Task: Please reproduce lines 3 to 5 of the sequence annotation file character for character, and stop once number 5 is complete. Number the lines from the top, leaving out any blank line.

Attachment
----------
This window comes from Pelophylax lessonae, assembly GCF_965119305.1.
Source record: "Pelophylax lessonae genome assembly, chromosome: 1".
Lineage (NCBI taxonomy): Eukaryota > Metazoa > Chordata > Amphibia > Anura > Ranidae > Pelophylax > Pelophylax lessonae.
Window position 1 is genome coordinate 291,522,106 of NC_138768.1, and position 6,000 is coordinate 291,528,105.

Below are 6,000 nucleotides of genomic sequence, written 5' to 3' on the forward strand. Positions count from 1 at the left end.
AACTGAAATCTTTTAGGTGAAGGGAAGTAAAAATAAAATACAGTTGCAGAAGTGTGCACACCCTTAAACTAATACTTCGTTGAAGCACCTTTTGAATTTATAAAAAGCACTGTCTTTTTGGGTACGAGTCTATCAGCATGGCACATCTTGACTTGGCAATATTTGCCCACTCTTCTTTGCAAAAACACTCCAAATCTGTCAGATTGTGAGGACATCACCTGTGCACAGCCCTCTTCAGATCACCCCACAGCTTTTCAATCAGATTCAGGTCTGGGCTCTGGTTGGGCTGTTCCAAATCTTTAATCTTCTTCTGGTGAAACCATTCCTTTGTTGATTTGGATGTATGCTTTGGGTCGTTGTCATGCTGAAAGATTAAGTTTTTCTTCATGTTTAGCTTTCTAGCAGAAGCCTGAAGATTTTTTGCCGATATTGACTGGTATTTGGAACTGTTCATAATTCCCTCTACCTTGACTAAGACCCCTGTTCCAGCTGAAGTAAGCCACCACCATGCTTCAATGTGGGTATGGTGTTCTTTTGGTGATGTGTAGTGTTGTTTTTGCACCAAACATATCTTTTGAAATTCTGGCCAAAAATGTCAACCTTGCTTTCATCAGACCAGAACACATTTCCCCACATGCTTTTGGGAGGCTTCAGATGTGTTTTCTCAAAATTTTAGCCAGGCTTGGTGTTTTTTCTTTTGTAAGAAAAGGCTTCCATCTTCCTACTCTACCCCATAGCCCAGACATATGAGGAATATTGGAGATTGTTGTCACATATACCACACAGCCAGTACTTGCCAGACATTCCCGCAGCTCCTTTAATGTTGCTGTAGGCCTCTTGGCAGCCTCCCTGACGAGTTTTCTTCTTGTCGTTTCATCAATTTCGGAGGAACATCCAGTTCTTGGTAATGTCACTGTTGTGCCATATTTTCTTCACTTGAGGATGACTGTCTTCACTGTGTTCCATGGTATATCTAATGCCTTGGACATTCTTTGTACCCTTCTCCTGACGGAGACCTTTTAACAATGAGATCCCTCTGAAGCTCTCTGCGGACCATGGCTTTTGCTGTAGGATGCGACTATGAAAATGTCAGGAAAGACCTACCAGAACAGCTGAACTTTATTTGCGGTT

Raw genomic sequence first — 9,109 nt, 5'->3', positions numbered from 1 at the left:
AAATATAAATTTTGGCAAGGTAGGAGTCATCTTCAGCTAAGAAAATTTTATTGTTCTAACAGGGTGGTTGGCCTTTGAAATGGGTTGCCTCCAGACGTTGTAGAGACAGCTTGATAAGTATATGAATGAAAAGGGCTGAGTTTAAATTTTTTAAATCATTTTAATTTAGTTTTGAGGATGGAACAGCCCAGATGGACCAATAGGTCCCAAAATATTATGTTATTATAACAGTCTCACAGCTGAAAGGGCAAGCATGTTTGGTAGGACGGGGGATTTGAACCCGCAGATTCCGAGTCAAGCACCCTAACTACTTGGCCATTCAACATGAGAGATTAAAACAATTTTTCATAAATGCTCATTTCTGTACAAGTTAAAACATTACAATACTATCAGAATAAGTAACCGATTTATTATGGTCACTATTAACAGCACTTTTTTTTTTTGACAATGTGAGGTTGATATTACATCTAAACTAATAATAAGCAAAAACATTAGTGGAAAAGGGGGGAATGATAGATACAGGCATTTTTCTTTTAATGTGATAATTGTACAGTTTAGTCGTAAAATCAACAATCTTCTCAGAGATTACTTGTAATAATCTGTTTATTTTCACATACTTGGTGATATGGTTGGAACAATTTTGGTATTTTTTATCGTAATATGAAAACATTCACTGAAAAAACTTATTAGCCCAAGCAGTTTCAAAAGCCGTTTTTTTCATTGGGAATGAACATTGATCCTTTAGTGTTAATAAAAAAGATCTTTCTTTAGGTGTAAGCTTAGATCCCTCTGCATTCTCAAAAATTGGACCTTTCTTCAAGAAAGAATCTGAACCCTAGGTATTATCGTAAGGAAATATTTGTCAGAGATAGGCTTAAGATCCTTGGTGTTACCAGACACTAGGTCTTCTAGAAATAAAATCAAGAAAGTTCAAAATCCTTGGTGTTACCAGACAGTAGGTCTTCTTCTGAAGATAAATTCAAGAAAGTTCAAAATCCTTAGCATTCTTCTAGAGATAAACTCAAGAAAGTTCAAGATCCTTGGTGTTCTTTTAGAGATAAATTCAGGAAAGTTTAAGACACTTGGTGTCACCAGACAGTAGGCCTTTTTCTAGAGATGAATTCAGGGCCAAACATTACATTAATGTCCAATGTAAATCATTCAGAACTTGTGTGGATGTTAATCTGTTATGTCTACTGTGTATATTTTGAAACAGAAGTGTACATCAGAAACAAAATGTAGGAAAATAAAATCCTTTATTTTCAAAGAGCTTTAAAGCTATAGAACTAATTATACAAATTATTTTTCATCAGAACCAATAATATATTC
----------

Lineage (NCBI taxonomy): Eukaryota > Metazoa > Chordata > Amphibia > Anura > Ranidae > Pelophylax > Pelophylax lessonae.
Window position 1 is genome coordinate 291,522,106 of NC_138768.1, and position 6,000 is coordinate 291,528,105.

Below are 6,000 nucleotides of genomic sequence, written 5' to 3' on the forward strand. Positions count from 1 at the left end.